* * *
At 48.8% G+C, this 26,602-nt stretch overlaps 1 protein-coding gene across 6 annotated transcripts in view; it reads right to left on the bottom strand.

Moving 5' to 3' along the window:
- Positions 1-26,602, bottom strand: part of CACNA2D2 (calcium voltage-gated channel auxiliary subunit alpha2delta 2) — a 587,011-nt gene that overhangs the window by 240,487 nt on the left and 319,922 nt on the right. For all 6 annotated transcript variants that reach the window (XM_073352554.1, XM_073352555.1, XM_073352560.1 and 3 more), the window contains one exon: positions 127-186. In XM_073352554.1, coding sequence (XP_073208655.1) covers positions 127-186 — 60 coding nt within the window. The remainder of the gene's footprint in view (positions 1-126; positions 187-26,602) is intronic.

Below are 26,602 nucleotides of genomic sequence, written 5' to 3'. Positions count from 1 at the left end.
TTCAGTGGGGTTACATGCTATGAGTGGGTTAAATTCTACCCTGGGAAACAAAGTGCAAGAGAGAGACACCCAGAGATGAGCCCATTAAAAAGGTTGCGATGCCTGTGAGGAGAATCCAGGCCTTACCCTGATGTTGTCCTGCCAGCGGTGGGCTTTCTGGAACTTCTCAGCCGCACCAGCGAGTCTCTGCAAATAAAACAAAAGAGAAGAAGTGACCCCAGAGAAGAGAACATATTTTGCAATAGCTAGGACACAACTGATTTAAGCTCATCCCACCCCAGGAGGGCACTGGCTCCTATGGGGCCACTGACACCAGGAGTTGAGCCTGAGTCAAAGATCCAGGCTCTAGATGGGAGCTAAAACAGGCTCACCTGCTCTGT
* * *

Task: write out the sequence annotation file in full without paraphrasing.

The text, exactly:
At 48.8% G+C, this 26,602-nt stretch overlaps 1 protein-coding gene across 6 annotated transcripts in view; it reads right to left on the bottom strand.

Moving 5' to 3' along the window:
- Positions 1-26,602, bottom strand: part of CACNA2D2 (calcium voltage-gated channel auxiliary subunit alpha2delta 2) — a 587,011-nt gene that overhangs the window by 240,487 nt on the left and 319,922 nt on the right. For all 6 annotated transcript variants that reach the window (XM_073352554.1, XM_073352555.1, XM_073352560.1 and 3 more), the window contains one exon: positions 127-186. In XM_073352554.1, coding sequence (XP_073208655.1) covers positions 127-186 — 60 coding nt within the window. The remainder of the gene's footprint in view (positions 1-126; positions 187-26,602) is intronic.

Below are 26,602 nucleotides of genomic sequence, written 5' to 3'. Positions count from 1 at the left end.
TTCAGTGGGGTTACATGCTATGAGTGGGTTAAATTCTACCCTGGGAAACAAAGTGCAAGAGAGAGACACCCAGAGATGAGCCCATTAAAAAGGTTGCGATGCCTGTGAGGAGAATCCAGGCCTTACCCTGATGTTGTCCTGCCAGCGGTGGGCTTTCTGGAACTTCTCAGCCGCACCAGCGAGTCTCTGCAAATAAAACAAAAGAGAAGAAGTGACCCCAGAGAAGAGAACATATTTTGCAATAGCTAGGACACAACTGATTTAAGCTCATCCCACCCCAGGAGGGCACTGGCTCCTATGGGGCCACTGACACCAGGAGTTGAGCCTGAGTCAAAGATCCAGGCTCTAGATGGGAGCTAAAACAGGCTCACCTGCTCTGT